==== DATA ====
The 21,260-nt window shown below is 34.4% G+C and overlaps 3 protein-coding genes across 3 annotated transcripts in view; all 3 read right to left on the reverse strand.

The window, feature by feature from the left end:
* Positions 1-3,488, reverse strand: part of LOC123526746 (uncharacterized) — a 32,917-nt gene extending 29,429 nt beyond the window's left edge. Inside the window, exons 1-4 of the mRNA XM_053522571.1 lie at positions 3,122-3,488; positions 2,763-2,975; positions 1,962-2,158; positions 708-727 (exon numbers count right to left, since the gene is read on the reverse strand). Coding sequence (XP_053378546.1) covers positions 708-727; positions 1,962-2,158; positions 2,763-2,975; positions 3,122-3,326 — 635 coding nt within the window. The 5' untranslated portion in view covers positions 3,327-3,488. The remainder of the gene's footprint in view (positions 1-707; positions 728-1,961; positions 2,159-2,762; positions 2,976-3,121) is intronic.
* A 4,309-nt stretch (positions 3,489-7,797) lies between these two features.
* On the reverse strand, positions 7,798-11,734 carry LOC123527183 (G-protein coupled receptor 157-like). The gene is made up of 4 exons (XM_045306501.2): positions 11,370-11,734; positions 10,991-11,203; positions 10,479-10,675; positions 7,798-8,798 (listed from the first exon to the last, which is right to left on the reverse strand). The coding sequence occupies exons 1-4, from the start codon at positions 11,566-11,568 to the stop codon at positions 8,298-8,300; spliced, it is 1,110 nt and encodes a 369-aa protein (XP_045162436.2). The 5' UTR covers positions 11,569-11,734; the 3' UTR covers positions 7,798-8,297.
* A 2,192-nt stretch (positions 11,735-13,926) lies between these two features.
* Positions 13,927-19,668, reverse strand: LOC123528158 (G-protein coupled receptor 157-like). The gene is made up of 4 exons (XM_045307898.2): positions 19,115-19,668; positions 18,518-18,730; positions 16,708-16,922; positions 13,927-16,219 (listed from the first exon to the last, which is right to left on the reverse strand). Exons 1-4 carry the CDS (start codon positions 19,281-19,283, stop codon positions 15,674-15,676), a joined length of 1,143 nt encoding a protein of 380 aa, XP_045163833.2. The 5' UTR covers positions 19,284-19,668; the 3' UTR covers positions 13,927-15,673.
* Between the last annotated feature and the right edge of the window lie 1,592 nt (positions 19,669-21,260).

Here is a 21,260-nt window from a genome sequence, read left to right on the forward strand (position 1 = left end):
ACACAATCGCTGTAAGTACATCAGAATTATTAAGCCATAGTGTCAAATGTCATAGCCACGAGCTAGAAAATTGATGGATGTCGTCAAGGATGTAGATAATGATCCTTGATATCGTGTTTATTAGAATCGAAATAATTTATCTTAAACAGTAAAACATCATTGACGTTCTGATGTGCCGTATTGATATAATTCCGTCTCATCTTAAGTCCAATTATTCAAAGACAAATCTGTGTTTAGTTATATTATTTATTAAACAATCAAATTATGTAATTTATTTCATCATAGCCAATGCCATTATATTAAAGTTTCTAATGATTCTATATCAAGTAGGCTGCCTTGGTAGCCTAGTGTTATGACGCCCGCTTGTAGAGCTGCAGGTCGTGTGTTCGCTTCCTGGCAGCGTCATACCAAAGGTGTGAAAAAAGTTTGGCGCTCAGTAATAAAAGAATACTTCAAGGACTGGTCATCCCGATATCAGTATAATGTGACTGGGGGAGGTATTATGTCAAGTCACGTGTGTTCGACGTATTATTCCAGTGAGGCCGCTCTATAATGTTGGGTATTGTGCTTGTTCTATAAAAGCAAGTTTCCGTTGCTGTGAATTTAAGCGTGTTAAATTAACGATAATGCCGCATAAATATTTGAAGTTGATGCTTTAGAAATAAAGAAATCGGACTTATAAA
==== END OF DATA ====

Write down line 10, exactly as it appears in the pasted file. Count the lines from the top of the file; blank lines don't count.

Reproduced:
ACACAATCGCTGTAAGTACATCAGAATTATTAAGCCATAGTGTCAAATGTCATAGCCACGAGCTAGAAAATTGATGGATGTCGTCAAGGATGTAGATAATGATCCTTGATATCGTGTTTATTAGAATCGAAATAATTTATCTTAAACAGTAAAACATCATTGACGTTCTGATGTGCCGTATTGATATAATTCCGTCTCATCTTAAGTCCAATTATTCAAAGACAAATCTGTGTTTAGTTATATTATTTATTAAACAATCAAATTATGTAATTTATTTCATCATAGCCAATGCCATTATATTAAAGTTTCTAATGATTCTATATCAAGTAGGCTGCCTTGGTAGCCTAGTGTTATGACGCCCGCTTGTAGAGCTGCAGGTCGTGTGTTCGCTTCCTGGCAGCGTCATACCAAAGGTGTGAAAAAAGTTTGGCGCTCAGTAATAAAAGAATACTTCAAGGACTGGTCATCCCGATATCAGTATAATGTGACTGGGGGAGGTATTATGTCAAGTCACGTGTGTTCGACGTATTATTCCAGTGAGGCCGCTCTATAATGTTGGGTATTGTGCTTGTTCTATAAAAGCAAGTTTCCGTTGCTGTGAATTTAAGCGTGTTAAATTAACGATAATGCCGCATAAATATTTGAAGTTGATGCTTTAGAAATAAAGAAATCGGACTTATAAA